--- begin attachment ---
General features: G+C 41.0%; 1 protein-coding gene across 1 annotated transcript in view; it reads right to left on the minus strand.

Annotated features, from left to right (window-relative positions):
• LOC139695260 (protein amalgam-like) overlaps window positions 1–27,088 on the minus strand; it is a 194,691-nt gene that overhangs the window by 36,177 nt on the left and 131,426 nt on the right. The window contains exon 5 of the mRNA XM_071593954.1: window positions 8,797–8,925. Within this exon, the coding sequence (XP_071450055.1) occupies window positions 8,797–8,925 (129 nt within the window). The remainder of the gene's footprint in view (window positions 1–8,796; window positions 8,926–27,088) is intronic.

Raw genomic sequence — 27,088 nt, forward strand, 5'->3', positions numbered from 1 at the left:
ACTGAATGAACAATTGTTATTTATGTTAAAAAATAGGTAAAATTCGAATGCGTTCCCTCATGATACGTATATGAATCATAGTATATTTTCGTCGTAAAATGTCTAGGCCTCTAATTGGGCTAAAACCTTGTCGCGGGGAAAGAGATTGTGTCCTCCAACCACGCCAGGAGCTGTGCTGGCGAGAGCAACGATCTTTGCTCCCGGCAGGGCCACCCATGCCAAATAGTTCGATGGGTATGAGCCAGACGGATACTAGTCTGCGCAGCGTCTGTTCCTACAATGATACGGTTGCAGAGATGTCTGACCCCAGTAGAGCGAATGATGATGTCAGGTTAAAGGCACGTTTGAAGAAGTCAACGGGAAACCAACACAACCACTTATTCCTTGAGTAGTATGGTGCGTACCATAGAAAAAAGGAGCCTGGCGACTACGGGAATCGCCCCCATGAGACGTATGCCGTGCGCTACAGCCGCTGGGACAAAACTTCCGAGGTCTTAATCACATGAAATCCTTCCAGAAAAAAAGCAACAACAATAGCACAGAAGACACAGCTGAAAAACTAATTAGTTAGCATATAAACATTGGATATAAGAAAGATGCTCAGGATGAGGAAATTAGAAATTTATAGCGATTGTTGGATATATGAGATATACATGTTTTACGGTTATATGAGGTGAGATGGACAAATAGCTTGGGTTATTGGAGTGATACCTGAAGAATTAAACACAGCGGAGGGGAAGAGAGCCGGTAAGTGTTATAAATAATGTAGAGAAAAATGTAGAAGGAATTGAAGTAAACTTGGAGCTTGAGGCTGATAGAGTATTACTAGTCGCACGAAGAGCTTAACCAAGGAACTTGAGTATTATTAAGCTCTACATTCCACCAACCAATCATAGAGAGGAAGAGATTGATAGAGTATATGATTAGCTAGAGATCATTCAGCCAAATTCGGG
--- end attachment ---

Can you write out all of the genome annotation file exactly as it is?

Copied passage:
General features: G+C 41.0%; 1 protein-coding gene across 1 annotated transcript in view; it reads right to left on the minus strand.

Annotated features, from left to right (window-relative positions):
• LOC139695260 (protein amalgam-like) overlaps window positions 1–27,088 on the minus strand; it is a 194,691-nt gene that overhangs the window by 36,177 nt on the left and 131,426 nt on the right. The window contains exon 5 of the mRNA XM_071593954.1: window positions 8,797–8,925. Within this exon, the coding sequence (XP_071450055.1) occupies window positions 8,797–8,925 (129 nt within the window). The remainder of the gene's footprint in view (window positions 1–8,796; window positions 8,926–27,088) is intronic.

Raw genomic sequence — 27,088 nt, forward strand, 5'->3', positions numbered from 1 at the left:
ACTGAATGAACAATTGTTATTTATGTTAAAAAATAGGTAAAATTCGAATGCGTTCCCTCATGATACGTATATGAATCATAGTATATTTTCGTCGTAAAATGTCTAGGCCTCTAATTGGGCTAAAACCTTGTCGCGGGGAAAGAGATTGTGTCCTCCAACCACGCCAGGAGCTGTGCTGGCGAGAGCAACGATCTTTGCTCCCGGCAGGGCCACCCATGCCAAATAGTTCGATGGGTATGAGCCAGACGGATACTAGTCTGCGCAGCGTCTGTTCCTACAATGATACGGTTGCAGAGATGTCTGACCCCAGTAGAGCGAATGATGATGTCAGGTTAAAGGCACGTTTGAAGAAGTCAACGGGAAACCAACACAACCACTTATTCCTTGAGTAGTATGGTGCGTACCATAGAAAAAAGGAGCCTGGCGACTACGGGAATCGCCCCCATGAGACGTATGCCGTGCGCTACAGCCGCTGGGACAAAACTTCCGAGGTCTTAATCACATGAAATCCTTCCAGAAAAAAAGCAACAACAATAGCACAGAAGACACAGCTGAAAAACTAATTAGTTAGCATATAAACATTGGATATAAGAAAGATGCTCAGGATGAGGAAATTAGAAATTTATAGCGATTGTTGGATATATGAGATATACATGTTTTACGGTTATATGAGGTGAGATGGACAAATAGCTTGGGTTATTGGAGTGATACCTGAAGAATTAAACACAGCGGAGGGGAAGAGAGCCGGTAAGTGTTATAAATAATGTAGAGAAAAATGTAGAAGGAATTGAAGTAAACTTGGAGCTTGAGGCTGATAGAGTATTACTAGTCGCACGAAGAGCTTAACCAAGGAACTTGAGTATTATTAAGCTCTACATTCCACCAACCAATCATAGAGAGGAAGAGATTGATAGAGTATATGATTAGCTAGAGATCATTCAGCCAAATTCGGG